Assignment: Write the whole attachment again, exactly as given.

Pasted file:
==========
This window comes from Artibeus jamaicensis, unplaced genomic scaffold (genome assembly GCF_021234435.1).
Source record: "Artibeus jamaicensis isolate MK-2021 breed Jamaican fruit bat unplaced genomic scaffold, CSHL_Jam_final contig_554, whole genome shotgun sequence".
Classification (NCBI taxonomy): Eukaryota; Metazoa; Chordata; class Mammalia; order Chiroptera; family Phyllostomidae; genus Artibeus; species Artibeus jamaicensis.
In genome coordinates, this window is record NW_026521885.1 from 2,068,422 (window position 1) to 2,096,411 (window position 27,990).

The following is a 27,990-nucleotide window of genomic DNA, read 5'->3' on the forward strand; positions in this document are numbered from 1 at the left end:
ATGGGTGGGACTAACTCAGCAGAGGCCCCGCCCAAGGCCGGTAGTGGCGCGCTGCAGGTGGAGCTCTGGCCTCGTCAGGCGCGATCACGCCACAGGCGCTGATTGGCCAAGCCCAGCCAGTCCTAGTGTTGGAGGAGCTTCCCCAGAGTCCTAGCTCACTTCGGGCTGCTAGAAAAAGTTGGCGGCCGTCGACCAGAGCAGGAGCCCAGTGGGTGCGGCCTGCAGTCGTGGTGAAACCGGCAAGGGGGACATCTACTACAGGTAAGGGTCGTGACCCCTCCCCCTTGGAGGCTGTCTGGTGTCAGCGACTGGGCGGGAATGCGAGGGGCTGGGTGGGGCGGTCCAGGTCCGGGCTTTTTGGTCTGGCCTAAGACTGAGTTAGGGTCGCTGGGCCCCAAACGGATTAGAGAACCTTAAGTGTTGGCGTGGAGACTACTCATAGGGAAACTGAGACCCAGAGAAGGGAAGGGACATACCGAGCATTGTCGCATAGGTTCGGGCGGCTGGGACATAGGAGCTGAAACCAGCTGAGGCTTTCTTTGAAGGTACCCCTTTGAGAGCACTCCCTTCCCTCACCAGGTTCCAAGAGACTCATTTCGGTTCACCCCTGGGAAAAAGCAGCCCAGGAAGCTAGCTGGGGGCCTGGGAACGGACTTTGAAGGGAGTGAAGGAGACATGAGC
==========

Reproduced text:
This window comes from Artibeus jamaicensis, unplaced genomic scaffold (genome assembly GCF_021234435.1).
Source record: "Artibeus jamaicensis isolate MK-2021 breed Jamaican fruit bat unplaced genomic scaffold, CSHL_Jam_final contig_554, whole genome shotgun sequence".
Classification (NCBI taxonomy): Eukaryota; Metazoa; Chordata; class Mammalia; order Chiroptera; family Phyllostomidae; genus Artibeus; species Artibeus jamaicensis.
In genome coordinates, this window is record NW_026521885.1 from 2,068,422 (window position 1) to 2,096,411 (window position 27,990).

The following is a 27,990-nucleotide window of genomic DNA, read 5'->3' on the forward strand; positions in this document are numbered from 1 at the left end:
ATGGGTGGGACTAACTCAGCAGAGGCCCCGCCCAAGGCCGGTAGTGGCGCGCTGCAGGTGGAGCTCTGGCCTCGTCAGGCGCGATCACGCCACAGGCGCTGATTGGCCAAGCCCAGCCAGTCCTAGTGTTGGAGGAGCTTCCCCAGAGTCCTAGCTCACTTCGGGCTGCTAGAAAAAGTTGGCGGCCGTCGACCAGAGCAGGAGCCCAGTGGGTGCGGCCTGCAGTCGTGGTGAAACCGGCAAGGGGGACATCTACTACAGGTAAGGGTCGTGACCCCTCCCCCTTGGAGGCTGTCTGGTGTCAGCGACTGGGCGGGAATGCGAGGGGCTGGGTGGGGCGGTCCAGGTCCGGGCTTTTTGGTCTGGCCTAAGACTGAGTTAGGGTCGCTGGGCCCCAAACGGATTAGAGAACCTTAAGTGTTGGCGTGGAGACTACTCATAGGGAAACTGAGACCCAGAGAAGGGAAGGGACATACCGAGCATTGTCGCATAGGTTCGGGCGGCTGGGACATAGGAGCTGAAACCAGCTGAGGCTTTCTTTGAAGGTACCCCTTTGAGAGCACTCCCTTCCCTCACCAGGTTCCAAGAGACTCATTTCGGTTCACCCCTGGGAAAAAGCAGCCCAGGAAGCTAGCTGGGGGCCTGGGAACGGACTTTGAAGGGAGTGAAGGAGACATGAGC